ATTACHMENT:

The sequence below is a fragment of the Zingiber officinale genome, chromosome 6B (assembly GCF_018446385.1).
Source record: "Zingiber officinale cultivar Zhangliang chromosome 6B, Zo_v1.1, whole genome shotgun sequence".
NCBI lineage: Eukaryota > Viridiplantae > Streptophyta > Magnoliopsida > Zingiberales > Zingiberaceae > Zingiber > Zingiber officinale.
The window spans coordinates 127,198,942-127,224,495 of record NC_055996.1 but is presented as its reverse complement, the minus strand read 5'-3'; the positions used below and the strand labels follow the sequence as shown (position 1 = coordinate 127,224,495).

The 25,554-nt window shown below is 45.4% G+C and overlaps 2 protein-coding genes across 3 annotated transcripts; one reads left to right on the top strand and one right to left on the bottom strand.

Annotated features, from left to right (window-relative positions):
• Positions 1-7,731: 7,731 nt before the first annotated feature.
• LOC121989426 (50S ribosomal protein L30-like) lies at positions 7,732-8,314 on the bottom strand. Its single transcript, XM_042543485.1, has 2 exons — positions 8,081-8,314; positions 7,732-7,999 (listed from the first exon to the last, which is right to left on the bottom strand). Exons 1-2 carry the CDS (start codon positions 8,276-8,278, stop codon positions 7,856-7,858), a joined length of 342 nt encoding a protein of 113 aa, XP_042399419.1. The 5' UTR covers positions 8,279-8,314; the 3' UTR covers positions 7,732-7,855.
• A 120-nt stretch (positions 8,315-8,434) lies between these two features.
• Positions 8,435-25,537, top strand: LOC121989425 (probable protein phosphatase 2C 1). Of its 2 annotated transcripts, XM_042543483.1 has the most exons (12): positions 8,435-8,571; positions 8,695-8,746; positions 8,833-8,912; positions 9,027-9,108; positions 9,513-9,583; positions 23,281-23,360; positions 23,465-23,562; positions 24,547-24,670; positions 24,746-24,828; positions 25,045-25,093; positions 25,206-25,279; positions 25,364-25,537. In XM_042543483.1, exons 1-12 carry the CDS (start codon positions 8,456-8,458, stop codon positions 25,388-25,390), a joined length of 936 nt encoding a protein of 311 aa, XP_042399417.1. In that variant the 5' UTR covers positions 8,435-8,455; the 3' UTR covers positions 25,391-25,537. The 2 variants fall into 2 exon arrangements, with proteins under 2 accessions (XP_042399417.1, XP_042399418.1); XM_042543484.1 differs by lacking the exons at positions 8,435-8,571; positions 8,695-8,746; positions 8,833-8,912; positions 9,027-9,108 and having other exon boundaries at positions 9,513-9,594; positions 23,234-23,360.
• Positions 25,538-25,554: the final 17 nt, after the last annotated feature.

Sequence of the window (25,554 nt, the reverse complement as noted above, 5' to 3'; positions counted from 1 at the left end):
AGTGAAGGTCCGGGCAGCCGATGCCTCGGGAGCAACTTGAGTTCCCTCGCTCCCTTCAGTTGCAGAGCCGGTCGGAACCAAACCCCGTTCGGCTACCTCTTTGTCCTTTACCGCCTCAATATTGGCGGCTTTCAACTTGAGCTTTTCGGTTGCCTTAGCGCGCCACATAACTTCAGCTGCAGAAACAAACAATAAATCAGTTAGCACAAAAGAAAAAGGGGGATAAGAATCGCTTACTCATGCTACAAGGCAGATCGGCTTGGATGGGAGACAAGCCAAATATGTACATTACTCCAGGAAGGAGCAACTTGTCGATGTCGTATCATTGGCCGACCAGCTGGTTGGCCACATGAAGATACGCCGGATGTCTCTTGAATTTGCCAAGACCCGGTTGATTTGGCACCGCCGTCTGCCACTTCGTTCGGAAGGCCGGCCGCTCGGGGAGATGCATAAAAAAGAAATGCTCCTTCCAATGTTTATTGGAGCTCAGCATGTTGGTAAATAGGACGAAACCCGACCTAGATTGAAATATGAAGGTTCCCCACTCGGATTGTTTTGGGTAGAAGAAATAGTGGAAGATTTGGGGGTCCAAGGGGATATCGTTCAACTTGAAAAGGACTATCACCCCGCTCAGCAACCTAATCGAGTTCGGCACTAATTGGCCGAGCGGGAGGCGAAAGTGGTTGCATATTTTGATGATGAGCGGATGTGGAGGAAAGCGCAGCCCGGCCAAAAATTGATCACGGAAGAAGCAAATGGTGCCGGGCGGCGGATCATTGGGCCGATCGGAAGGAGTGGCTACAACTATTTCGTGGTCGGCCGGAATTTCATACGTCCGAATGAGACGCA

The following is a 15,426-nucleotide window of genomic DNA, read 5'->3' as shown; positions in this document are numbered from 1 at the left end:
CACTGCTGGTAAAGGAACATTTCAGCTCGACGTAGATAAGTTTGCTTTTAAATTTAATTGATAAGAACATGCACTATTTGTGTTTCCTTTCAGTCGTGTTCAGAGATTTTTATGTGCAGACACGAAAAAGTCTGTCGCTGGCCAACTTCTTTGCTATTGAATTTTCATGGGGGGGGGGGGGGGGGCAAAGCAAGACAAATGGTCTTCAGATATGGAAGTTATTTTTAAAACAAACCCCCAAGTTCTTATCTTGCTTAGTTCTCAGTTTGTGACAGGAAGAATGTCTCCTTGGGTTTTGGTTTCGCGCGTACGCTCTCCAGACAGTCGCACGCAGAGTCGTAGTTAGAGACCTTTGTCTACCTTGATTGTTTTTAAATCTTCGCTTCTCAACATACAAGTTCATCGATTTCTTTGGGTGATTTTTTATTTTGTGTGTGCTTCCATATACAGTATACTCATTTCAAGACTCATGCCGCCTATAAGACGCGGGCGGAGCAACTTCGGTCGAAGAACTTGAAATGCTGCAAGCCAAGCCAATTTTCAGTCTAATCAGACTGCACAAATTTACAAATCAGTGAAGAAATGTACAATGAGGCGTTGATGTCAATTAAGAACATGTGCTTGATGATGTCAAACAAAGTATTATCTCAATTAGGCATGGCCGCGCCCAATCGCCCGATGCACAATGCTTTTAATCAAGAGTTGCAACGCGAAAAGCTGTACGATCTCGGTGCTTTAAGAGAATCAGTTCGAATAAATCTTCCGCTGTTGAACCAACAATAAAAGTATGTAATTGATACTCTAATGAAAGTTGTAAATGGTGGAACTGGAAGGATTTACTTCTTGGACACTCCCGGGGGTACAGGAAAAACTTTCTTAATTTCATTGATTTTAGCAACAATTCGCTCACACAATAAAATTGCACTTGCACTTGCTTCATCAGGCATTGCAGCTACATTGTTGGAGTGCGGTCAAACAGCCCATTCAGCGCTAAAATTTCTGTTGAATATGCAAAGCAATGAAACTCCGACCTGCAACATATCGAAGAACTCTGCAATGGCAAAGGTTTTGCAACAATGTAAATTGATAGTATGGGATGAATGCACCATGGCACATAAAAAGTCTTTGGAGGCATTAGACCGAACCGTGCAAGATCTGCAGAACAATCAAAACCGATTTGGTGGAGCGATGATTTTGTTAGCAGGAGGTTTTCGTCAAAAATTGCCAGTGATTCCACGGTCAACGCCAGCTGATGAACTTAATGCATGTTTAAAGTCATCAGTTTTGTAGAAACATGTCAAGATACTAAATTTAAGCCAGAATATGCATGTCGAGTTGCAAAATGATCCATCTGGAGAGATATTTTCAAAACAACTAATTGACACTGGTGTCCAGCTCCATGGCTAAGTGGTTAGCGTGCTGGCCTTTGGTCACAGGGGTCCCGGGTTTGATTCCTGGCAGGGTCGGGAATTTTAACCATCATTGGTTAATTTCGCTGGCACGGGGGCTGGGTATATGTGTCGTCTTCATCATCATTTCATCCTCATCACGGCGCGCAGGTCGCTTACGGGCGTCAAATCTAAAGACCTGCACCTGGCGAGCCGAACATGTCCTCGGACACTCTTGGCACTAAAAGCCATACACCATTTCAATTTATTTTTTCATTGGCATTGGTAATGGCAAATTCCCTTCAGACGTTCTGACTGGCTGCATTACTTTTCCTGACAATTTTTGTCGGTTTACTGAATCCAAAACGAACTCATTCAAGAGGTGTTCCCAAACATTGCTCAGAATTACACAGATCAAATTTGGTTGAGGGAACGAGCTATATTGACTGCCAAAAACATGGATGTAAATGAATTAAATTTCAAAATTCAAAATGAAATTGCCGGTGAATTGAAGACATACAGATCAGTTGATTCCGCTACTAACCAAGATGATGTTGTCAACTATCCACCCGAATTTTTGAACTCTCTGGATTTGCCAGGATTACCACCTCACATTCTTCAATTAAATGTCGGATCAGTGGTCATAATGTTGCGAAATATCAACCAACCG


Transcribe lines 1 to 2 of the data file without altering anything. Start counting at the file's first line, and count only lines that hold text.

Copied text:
The sequence below is a fragment of the Zingiber officinale genome, chromosome 6B (assembly GCF_018446385.1).
Source record: "Zingiber officinale cultivar Zhangliang chromosome 6B, Zo_v1.1, whole genome shotgun sequence".